Revealed: Peter Costello’s Future Fund has $280m punt on the pokies, lotteries and online gambling

by Rex Patrick and Philip Dorling | Jun 22, 2023 | Government, Latest Posts

The Future Fund manages more than $200 billion of public sector funds but does so with a notorious penchant for secrecy. This third instalment in a series from Rex Patrick and Philip Dorling shines a spotlight on the fund’s surprising gambling stake.  

Former Liberal Treasurer and current Future Fund Board of Guardians chair Peter Costello once confessed to being “a bit of a gambling man, a bit of a punter”. But who would have imagined that under his stewardship the Future Fund would have staked more than $280 million of taxpayers’ funds on companies that extract wealth from the community and cause harm through gambling. 

The Future Fund’s gambling investments, revealed for the first time through Freedom of Information, include a $211 million stake in Aristocrat Leisure, the world’s second largest poker machine manufacturer. This is one of the Fund’s top 20 investments in Australia. 

Aristocrat has a 50% share of the poker machine market in Australia. It’s been described by shareholder activist Stephen Mayne as “the gorilla behind the scenes” in continuing political battles over gambling regulation and reform. Aristocrat’s products aren’t just poker machines, the company also develops gambling applications for mobile phones and casinos and sees its future in online gambling services.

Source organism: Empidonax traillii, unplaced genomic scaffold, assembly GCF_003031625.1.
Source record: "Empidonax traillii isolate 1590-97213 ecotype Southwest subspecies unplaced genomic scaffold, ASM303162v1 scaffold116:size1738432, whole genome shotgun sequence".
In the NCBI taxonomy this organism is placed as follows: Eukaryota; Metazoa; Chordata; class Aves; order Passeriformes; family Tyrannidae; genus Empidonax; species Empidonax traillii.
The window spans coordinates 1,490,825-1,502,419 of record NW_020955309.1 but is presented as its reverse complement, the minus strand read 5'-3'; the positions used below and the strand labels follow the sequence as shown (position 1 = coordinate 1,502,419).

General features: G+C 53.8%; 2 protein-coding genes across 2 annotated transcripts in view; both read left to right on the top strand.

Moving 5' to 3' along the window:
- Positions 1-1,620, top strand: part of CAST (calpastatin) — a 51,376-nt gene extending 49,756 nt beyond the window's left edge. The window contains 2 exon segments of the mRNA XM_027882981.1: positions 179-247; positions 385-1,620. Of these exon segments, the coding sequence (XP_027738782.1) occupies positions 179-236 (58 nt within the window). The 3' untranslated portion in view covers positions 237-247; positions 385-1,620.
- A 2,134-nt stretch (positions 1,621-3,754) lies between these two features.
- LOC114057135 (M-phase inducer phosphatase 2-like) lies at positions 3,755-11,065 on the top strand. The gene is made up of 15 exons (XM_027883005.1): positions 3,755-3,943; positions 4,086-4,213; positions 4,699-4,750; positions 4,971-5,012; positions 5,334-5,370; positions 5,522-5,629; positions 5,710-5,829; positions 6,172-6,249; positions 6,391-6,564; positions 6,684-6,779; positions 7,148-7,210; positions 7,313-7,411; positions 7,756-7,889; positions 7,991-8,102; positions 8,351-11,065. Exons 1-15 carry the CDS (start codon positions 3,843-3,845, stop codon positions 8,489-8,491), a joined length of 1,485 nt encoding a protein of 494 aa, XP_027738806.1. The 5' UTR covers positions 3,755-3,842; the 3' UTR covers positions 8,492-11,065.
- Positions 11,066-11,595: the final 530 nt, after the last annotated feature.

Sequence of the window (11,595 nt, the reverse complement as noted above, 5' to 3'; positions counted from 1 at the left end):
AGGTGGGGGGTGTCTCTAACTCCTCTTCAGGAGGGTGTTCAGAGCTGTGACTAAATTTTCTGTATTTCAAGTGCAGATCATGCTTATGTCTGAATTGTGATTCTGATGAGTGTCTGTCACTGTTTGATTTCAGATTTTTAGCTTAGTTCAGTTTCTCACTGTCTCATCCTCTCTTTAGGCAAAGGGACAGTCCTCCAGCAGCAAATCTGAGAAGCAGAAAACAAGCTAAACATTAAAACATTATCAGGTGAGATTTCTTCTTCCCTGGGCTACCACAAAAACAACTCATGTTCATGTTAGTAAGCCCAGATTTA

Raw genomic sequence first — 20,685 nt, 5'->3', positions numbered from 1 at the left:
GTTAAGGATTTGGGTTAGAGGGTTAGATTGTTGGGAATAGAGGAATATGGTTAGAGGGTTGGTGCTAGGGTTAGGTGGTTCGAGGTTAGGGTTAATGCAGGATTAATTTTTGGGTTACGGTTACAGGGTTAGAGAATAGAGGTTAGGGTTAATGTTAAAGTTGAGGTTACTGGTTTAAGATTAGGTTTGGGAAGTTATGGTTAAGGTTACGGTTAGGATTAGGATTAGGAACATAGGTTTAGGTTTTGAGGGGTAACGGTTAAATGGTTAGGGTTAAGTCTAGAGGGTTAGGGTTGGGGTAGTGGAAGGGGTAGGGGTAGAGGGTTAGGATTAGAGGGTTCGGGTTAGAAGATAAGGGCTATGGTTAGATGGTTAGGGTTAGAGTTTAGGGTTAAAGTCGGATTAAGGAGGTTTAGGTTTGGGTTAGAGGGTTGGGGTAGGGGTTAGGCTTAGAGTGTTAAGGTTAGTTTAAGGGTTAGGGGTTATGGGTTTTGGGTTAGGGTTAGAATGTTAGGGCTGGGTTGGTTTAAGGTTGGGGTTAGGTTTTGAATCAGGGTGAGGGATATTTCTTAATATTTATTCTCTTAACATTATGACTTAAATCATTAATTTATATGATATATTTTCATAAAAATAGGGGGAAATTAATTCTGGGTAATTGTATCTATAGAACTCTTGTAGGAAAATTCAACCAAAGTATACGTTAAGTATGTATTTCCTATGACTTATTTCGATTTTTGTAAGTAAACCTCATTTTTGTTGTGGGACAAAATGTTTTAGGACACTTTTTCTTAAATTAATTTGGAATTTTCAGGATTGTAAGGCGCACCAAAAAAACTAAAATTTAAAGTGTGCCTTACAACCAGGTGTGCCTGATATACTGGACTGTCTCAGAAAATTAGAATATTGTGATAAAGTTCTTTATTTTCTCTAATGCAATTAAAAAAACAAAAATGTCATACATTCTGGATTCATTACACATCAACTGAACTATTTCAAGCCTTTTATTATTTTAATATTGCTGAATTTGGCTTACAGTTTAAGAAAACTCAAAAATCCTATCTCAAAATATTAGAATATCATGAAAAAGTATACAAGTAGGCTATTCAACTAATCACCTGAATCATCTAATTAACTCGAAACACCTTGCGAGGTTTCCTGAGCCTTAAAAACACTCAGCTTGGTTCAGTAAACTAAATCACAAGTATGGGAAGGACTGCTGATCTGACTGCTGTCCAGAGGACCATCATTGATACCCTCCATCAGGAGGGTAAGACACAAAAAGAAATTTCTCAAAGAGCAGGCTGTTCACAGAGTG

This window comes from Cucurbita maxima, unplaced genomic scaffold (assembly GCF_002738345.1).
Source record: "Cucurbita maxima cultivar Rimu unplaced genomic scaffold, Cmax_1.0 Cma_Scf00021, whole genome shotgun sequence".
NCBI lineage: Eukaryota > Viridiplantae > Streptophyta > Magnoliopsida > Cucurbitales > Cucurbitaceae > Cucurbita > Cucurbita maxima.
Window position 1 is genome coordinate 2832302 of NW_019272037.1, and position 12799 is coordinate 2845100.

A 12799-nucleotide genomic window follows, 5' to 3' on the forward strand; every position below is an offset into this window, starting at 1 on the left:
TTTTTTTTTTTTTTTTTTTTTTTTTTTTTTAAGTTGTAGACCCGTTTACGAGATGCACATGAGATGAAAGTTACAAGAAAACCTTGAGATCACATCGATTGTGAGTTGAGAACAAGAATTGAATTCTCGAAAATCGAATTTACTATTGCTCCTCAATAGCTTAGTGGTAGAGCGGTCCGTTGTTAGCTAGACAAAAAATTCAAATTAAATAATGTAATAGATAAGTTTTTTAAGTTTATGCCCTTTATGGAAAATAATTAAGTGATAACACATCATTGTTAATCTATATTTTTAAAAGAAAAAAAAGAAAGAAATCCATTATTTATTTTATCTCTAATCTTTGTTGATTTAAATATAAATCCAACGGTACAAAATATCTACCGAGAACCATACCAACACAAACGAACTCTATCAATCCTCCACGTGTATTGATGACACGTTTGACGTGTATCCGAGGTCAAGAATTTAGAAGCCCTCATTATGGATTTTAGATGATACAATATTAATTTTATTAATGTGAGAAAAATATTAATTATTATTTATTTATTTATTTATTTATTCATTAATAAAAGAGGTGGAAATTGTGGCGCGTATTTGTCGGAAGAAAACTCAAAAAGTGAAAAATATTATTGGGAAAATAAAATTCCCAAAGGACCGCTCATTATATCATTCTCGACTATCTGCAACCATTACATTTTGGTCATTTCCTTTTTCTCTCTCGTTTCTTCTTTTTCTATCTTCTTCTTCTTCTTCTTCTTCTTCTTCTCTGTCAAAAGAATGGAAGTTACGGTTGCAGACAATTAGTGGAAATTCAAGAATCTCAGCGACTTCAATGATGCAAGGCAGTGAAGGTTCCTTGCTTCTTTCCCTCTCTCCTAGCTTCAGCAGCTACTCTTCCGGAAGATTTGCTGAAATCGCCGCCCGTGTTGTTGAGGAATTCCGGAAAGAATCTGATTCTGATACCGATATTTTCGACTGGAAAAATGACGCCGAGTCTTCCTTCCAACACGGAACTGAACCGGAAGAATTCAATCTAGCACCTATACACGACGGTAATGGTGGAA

While Prime Minister Anthony Albanese mulls a clamp down on gambling advertising, the Future Fund is looking at handsome returns from a company that has made huge profits from poker machines in clubs and pubs and is now working to be a world leader on online gambling.

More on gambling than Qantas, Bluescope and Cochlear

The Future Fund’s gambling holdings also include $67 million in the Endeavour Group, the Woolworths spin off that controls extensive hotel, liquor and poker machine interests and last year was charged 62 times by the Victorian gambling regulator for allegedly allowing patrons to gamble at its gaming machines without the option to set maximum losses.

Smaller investments in casino operator Star Entertainment, which copped a $100 million fine from the Queensland Government last year and shed 500 jobs, as well as lotteries reseller Jumbo Interactive round out the Future Fund’s gambling holdings. 

These are only a small part of Future Fund’s $17.9 billion investments in Australian equities; but they provide some interesting perspective on where the Fund thinks profit is best made.  The Fund’s investment in Aristocrat Leisure dwarfs that in some other prominent Australian companies, for example Qantas ($93m), one of our two surviving steel manufacturers Bluescope Steel ($97m) or the advanced medical technology developer Cochlear ($117 million).  

Massive economic and social cost

Exclusions under the Future Fund Board’s environmental, social and governance risk management policy include a list of companies engaged in the manufacture of tobacco products. The public health impacts of smoking are undeniable and the Future Fund’s investment policy rightly reflects that.  

Yet the harm done to individual Australians, their families and communities through problem gambling is equally clear. The economic and social cost is huge. The Australian Institute of Health and Welfare (AIHW) has estimated that Australians lose around $25 billion each year from legal gambling.